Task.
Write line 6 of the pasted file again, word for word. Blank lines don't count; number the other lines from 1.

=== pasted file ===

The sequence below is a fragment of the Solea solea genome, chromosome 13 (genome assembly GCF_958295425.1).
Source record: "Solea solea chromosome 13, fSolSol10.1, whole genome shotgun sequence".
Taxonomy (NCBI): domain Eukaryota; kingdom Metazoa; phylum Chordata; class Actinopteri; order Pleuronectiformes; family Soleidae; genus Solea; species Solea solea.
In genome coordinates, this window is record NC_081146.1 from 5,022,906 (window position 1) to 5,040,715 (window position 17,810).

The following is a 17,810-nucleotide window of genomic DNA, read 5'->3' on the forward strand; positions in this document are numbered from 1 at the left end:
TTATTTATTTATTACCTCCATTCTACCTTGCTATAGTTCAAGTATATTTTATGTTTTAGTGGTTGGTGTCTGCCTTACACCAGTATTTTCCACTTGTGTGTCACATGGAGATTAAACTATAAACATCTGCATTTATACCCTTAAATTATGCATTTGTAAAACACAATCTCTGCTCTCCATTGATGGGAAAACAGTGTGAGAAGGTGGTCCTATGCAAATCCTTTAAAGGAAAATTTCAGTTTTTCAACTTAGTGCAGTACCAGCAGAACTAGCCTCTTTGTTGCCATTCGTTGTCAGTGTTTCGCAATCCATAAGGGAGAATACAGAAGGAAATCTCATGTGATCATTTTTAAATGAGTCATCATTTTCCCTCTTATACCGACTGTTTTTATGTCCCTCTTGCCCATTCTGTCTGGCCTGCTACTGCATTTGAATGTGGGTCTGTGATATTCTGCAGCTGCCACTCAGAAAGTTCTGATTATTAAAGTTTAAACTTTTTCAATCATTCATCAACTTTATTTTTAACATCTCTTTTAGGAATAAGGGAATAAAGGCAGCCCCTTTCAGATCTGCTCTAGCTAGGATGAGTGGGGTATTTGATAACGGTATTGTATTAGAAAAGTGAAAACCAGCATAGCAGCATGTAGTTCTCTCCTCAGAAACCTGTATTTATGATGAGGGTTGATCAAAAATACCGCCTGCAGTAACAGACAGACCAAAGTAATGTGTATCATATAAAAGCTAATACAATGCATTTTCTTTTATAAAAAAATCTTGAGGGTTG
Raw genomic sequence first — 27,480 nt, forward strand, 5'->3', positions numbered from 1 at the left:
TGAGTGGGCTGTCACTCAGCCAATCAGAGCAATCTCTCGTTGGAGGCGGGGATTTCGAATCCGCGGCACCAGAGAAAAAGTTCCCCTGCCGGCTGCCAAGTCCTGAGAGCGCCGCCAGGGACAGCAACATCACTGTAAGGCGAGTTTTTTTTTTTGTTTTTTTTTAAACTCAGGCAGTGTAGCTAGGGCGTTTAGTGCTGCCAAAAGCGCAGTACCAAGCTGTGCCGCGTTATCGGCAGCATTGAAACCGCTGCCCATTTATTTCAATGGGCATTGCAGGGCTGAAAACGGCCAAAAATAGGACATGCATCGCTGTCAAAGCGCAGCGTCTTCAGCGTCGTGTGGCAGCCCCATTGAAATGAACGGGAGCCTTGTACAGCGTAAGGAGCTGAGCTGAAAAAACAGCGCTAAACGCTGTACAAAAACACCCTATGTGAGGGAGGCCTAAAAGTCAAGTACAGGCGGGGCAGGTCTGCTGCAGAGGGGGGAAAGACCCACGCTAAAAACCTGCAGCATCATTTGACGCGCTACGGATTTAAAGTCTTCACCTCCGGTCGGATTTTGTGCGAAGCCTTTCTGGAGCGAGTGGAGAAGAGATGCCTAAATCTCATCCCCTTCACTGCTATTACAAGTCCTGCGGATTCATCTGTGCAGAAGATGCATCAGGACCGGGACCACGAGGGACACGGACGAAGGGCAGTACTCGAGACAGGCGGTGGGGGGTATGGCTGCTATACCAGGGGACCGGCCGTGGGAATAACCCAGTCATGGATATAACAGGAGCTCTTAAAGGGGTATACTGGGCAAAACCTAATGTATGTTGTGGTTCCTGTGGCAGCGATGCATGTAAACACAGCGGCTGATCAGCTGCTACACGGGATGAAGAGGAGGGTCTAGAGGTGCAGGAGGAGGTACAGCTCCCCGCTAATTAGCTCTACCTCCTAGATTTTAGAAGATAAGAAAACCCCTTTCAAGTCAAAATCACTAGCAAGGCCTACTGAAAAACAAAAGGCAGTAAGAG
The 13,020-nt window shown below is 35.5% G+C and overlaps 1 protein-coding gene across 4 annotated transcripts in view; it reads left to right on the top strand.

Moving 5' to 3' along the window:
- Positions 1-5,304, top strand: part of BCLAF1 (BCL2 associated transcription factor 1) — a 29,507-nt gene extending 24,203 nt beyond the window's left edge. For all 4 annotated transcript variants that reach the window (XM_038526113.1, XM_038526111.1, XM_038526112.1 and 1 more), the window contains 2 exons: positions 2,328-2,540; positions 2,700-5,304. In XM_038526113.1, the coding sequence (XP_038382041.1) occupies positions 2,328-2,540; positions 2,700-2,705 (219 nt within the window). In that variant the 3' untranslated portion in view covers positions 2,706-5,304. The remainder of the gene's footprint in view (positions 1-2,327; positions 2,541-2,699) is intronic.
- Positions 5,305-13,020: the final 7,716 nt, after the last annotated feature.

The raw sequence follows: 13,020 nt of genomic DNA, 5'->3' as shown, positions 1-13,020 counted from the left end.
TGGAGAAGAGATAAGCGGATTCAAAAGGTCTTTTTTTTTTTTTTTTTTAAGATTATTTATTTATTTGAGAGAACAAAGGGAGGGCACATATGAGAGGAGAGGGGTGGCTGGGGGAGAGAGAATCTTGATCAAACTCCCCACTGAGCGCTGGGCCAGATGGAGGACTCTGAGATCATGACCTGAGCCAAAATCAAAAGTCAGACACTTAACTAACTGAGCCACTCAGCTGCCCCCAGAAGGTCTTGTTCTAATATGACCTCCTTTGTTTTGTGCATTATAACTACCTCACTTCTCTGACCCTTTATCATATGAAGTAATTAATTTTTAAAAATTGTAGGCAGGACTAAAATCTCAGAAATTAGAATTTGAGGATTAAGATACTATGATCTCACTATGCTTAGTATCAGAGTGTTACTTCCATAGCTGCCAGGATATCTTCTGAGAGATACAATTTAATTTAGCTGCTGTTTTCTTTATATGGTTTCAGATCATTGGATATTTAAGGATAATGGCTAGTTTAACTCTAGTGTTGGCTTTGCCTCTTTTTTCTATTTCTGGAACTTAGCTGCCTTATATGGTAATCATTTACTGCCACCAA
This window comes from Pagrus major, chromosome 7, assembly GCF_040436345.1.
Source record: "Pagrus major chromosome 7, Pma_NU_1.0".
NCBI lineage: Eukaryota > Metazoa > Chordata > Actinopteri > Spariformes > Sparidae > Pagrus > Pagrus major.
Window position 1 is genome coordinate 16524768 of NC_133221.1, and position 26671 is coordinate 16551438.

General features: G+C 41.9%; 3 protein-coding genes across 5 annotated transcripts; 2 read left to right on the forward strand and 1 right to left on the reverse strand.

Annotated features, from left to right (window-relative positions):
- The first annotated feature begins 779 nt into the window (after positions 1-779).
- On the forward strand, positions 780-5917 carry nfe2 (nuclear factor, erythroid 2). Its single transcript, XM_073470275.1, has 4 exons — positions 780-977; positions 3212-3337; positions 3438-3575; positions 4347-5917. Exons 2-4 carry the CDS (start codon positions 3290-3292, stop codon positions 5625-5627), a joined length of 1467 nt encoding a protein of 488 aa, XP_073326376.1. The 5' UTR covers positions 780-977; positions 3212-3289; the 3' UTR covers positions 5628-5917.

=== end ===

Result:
TTATTTATTTATTACCTCCATTCTACCTTGCTATAGTTCAAGTATATTTTATGTTTTAGTGGTTGGTGTCTGCCTTACACCAGTATTTTCCACTTGTGTGTCACATGGAGATTAAACTATAAACATCTGCATTTATACCCTTAAATTATGCATTTGTAAAACACAATCTCTGCTCTCCATTGATGGGAAAACAGTGTGAGAAGGTGGTCCTATGCAAATCCTTTAAAGGAAAATTTCAGTTTTTCAACTTAGTGCAGTACCAGCAGAACTAGCCTCTTTGTTGCCATTCGTTGTCAGTGTTTCGCAATCCATAAGGGAGAATACAGAAGGAAATCTCATGTGATCATTTTTAAATGAGTCATCATTTTCCCTCTTATACCGACTGTTTTTATGTCCCTCTTGCCCATTCTGTCTGGCCTGCTACTGCATTTGAATGTGGGTCTGTGATATTCTGCAGCTGCCACTCAGAAAGTTCTGATTATTAAAGTTTAAACTTTTTCAATCATTCATCAACTTTATTTTTAACATCTCTTTTAGGAATAAGGGAATAAAGGCAGCCCCTTTCAGATCTGCTCTAGCTAGGATGAGTGGGGTATTTGATAACGGTATTGTATTAGAAAAGTGAAAACCAGCATAGCAGCATGTAGTTCTCTCCTCAGAAACCTGTATTTATGATGAGGGTTGATCAAAAATACCGCCTGCAGTAACAGACAGACCAAAGTAATGTGTATCATATAAAAGCTAATACAATGCATTTTCTTTTATAAAAAAATCTTGAGGGTTG